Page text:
Trust, Trustworthiness, and the Conflict Between Community Consent and Individual Autonomy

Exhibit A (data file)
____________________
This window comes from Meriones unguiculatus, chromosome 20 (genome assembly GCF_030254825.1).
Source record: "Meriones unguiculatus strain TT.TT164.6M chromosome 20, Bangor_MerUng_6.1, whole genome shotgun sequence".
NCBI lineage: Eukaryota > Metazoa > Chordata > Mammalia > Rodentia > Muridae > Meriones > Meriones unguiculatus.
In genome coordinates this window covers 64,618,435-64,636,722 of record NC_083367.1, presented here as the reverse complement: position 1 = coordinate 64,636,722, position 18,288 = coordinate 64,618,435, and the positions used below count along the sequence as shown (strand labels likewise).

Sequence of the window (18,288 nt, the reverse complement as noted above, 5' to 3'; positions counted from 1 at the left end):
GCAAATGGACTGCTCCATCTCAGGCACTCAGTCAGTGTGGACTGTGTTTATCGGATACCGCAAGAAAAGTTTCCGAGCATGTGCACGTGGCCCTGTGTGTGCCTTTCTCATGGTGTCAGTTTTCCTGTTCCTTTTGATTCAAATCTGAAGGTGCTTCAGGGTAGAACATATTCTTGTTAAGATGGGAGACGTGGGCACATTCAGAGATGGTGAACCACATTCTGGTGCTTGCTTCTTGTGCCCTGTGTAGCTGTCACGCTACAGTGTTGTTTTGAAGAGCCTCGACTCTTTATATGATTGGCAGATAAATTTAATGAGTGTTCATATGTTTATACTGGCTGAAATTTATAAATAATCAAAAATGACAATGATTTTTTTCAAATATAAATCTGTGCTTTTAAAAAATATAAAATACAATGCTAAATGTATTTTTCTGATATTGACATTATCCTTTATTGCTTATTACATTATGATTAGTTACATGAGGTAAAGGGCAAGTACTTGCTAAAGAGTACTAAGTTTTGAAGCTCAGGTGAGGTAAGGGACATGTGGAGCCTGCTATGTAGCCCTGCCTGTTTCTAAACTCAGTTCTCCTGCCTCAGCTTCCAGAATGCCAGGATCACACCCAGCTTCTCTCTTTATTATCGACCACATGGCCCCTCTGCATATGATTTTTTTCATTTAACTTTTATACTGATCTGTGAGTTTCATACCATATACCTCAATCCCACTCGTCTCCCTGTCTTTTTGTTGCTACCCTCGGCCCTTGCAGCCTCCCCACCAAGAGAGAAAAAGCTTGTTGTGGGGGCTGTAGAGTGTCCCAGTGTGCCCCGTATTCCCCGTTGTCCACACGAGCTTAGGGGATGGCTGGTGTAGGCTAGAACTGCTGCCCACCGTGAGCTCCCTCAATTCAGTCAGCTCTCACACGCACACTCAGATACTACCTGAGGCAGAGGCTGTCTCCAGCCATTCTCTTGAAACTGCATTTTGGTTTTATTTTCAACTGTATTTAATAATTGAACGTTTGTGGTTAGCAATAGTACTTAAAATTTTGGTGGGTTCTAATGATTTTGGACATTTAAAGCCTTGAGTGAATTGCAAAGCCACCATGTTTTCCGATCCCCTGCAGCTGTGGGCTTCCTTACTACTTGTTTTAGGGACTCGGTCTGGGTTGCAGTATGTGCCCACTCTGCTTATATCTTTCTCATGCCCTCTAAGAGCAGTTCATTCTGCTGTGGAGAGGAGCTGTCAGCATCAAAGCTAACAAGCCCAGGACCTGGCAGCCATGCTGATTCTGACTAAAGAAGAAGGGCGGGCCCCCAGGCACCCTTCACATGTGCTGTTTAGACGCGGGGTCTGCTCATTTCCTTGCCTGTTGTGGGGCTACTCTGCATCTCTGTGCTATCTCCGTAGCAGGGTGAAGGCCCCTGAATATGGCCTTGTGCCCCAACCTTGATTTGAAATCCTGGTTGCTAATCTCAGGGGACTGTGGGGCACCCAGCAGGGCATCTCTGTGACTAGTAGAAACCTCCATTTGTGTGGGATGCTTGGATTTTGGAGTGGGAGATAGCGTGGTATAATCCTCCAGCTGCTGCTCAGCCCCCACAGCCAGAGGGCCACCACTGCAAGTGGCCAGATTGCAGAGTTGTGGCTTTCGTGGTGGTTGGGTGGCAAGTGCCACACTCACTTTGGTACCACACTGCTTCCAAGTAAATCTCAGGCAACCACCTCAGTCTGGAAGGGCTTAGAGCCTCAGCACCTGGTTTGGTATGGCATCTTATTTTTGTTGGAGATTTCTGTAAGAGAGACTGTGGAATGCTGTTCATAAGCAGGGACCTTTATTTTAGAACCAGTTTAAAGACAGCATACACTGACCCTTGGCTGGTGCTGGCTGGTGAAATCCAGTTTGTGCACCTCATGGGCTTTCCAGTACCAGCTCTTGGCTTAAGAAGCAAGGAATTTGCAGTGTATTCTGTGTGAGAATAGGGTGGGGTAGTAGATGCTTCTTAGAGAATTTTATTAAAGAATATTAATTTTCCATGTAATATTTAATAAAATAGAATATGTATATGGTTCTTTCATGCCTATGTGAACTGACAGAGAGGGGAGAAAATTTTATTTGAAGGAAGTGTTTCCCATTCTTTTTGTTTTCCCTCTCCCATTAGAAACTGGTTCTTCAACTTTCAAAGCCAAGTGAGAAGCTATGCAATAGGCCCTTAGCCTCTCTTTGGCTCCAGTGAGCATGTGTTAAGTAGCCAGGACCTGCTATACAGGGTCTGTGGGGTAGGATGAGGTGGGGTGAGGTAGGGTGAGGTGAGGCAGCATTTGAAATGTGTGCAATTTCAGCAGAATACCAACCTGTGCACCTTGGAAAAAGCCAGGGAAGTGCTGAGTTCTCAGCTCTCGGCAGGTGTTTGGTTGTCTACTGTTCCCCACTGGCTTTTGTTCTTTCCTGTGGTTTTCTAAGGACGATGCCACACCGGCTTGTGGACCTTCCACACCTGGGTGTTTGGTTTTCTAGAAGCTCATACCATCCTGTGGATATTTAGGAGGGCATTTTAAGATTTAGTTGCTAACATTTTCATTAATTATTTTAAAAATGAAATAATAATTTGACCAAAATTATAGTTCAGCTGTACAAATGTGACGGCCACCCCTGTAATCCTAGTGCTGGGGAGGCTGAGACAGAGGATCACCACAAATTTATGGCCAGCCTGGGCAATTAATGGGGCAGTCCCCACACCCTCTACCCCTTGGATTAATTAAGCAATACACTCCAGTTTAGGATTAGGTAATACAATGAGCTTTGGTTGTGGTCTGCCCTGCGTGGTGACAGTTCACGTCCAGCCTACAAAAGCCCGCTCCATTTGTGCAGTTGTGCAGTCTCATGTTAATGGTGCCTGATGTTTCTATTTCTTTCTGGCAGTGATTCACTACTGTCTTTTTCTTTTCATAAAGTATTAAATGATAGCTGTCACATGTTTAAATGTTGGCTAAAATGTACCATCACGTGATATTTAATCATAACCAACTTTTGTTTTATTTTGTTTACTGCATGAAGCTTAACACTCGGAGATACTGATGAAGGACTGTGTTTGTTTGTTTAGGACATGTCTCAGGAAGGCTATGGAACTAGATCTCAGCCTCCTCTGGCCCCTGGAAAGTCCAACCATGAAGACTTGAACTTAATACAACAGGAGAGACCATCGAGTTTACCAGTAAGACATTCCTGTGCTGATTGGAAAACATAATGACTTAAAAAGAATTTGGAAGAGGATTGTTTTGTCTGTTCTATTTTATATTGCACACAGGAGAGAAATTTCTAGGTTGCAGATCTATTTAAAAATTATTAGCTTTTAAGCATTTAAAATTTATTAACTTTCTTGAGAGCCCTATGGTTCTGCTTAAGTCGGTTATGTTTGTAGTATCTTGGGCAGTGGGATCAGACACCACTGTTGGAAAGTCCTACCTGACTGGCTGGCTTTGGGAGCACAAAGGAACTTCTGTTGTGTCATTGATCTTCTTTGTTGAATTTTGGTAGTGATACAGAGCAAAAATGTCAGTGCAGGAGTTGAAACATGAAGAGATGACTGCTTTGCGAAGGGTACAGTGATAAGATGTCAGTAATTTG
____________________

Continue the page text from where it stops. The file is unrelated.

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In both the bioethical literature and guidelines, community consent in biomedical research involving human subjects increasingly promoted. Community consent can take different forms, but commonly involves asking permission to community leaders before approaching potential research subjects individually. Although there is an intuitive appeal to community consent, it can conflict with standard informed consent and autonomy by restricting the choice of (some) community members. In this thesis I will address both sides of this conflict and offer a way in which it can be decreased. I will argue that community consent can be of significant value for community members by protecting their self-understanding. When this is based on trust and trustworthiness, community consent is likely to be in line with the theory of autonomous action that justifies informed consent. Since it is not always clear that this is the case, I end by arguing that communities must demonstrate that their community consent involves trust and trustworthiness and suggest ways in which this can be shown.